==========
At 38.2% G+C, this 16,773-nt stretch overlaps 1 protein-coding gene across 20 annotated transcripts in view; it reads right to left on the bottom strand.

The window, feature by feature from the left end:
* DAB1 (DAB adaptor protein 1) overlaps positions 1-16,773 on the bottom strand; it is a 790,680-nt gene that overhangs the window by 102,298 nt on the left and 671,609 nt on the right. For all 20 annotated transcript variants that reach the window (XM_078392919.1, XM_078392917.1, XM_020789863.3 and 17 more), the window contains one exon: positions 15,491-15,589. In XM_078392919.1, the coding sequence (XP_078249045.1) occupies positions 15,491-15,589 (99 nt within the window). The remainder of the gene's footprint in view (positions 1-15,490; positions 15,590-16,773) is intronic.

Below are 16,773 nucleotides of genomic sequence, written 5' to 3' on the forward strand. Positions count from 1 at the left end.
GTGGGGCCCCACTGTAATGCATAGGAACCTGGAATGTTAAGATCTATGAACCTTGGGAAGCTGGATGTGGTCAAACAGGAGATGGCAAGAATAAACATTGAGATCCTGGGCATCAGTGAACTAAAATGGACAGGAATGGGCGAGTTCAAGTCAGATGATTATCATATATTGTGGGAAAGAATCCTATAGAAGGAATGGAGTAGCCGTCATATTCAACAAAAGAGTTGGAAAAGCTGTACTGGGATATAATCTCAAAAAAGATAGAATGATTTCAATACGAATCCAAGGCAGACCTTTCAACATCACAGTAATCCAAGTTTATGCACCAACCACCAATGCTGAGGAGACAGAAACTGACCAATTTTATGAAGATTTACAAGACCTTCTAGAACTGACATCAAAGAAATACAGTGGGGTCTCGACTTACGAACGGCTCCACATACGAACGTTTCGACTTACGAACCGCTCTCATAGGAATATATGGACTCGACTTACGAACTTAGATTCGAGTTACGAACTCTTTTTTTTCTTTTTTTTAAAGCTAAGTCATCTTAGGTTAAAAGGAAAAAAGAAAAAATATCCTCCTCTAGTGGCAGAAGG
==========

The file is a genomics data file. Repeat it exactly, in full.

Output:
At 38.2% G+C, this 16,773-nt stretch overlaps 1 protein-coding gene across 20 annotated transcripts in view; it reads right to left on the bottom strand.

The window, feature by feature from the left end:
* DAB1 (DAB adaptor protein 1) overlaps positions 1-16,773 on the bottom strand; it is a 790,680-nt gene that overhangs the window by 102,298 nt on the left and 671,609 nt on the right. For all 20 annotated transcript variants that reach the window (XM_078392919.1, XM_078392917.1, XM_020789863.3 and 17 more), the window contains one exon: positions 15,491-15,589. In XM_078392919.1, the coding sequence (XP_078249045.1) occupies positions 15,491-15,589 (99 nt within the window). The remainder of the gene's footprint in view (positions 1-15,490; positions 15,590-16,773) is intronic.

Below are 16,773 nucleotides of genomic sequence, written 5' to 3' on the forward strand. Positions count from 1 at the left end.
GTGGGGCCCCACTGTAATGCATAGGAACCTGGAATGTTAAGATCTATGAACCTTGGGAAGCTGGATGTGGTCAAACAGGAGATGGCAAGAATAAACATTGAGATCCTGGGCATCAGTGAACTAAAATGGACAGGAATGGGCGAGTTCAAGTCAGATGATTATCATATATTGTGGGAAAGAATCCTATAGAAGGAATGGAGTAGCCGTCATATTCAACAAAAGAGTTGGAAAAGCTGTACTGGGATATAATCTCAAAAAAGATAGAATGATTTCAATACGAATCCAAGGCAGACCTTTCAACATCACAGTAATCCAAGTTTATGCACCAACCACCAATGCTGAGGAGACAGAAACTGACCAATTTTATGAAGATTTACAAGACCTTCTAGAACTGACATCAAAGAAATACAGTGGGGTCTCGACTTACGAACGGCTCCACATACGAACGTTTCGACTTACGAACCGCTCTCATAGGAATATATGGACTCGACTTACGAACTTAGATTCGAGTTACGAACTCTTTTTTTTCTTTTTTTTAAAGCTAAGTCATCTTAGGTTAAAAGGAAAAAAGAAAAAATATCCTCCTCTAGTGGCAGAAGG